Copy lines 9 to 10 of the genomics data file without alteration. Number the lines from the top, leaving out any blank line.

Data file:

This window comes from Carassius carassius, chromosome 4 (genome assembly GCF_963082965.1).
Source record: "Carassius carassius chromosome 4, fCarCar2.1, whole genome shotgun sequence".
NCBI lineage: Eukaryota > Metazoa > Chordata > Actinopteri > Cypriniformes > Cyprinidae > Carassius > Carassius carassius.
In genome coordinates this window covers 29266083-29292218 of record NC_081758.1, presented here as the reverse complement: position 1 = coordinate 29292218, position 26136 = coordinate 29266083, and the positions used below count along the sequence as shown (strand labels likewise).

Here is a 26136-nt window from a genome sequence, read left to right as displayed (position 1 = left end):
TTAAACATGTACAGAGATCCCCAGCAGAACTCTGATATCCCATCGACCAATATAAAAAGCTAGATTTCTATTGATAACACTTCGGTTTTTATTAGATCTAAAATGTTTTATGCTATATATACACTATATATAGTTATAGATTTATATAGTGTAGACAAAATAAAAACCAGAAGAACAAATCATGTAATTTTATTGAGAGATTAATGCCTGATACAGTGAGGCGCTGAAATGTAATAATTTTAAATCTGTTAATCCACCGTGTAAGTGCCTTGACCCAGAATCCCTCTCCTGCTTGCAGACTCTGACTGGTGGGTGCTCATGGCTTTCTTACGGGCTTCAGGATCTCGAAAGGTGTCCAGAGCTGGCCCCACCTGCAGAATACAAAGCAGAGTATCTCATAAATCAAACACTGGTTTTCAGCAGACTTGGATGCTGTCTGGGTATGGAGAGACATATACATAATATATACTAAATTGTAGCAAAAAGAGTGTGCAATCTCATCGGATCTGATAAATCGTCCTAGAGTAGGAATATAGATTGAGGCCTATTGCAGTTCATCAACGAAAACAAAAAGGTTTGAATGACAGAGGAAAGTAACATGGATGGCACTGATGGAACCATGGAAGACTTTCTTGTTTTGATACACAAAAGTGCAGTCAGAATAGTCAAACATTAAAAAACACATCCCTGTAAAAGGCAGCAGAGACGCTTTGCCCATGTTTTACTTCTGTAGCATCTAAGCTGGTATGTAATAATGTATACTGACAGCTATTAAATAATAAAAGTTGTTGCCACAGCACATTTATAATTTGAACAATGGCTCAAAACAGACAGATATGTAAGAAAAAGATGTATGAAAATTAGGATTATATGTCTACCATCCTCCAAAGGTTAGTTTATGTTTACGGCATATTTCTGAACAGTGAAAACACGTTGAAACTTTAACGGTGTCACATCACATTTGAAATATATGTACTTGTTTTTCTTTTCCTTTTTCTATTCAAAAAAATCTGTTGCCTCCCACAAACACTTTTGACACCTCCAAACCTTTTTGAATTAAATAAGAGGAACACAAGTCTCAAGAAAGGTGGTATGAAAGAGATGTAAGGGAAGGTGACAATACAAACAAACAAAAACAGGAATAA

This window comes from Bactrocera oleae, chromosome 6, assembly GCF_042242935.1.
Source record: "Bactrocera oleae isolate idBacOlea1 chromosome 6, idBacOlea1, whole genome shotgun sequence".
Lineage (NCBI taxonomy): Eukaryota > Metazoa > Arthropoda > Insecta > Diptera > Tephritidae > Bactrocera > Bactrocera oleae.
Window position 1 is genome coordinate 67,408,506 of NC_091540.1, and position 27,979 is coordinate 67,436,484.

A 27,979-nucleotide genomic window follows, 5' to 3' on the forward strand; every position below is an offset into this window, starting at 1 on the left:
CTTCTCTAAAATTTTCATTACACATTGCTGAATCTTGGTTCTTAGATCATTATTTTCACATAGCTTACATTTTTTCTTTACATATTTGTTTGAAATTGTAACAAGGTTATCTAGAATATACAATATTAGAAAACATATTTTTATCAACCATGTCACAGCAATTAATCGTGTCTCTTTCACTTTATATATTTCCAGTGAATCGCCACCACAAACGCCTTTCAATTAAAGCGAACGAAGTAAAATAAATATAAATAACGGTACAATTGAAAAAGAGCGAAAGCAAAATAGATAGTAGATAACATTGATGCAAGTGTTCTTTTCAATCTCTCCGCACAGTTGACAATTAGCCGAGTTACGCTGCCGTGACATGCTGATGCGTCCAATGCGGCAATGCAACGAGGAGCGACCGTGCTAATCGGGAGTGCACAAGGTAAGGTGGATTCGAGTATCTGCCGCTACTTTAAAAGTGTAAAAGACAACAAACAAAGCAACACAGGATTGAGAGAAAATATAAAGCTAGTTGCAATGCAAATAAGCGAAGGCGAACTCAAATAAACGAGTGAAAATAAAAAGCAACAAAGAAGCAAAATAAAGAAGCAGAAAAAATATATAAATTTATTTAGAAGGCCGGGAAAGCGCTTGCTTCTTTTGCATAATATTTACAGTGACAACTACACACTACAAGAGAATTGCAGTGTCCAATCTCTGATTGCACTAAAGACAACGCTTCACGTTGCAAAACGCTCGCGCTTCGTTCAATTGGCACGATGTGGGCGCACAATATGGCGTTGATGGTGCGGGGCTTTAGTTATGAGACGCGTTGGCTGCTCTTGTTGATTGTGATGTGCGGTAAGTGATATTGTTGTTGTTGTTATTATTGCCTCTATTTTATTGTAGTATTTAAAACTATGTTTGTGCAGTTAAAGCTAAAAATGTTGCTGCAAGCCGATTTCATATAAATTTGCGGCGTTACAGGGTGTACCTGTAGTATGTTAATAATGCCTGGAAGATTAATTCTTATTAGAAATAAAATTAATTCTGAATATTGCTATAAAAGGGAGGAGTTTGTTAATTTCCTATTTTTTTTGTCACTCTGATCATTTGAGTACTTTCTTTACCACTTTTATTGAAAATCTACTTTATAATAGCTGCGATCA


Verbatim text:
Lineage (NCBI taxonomy): Eukaryota > Metazoa > Arthropoda > Insecta > Diptera > Tephritidae > Bactrocera > Bactrocera oleae.
Window position 1 is genome coordinate 67,408,506 of NC_091540.1, and position 27,979 is coordinate 67,436,484.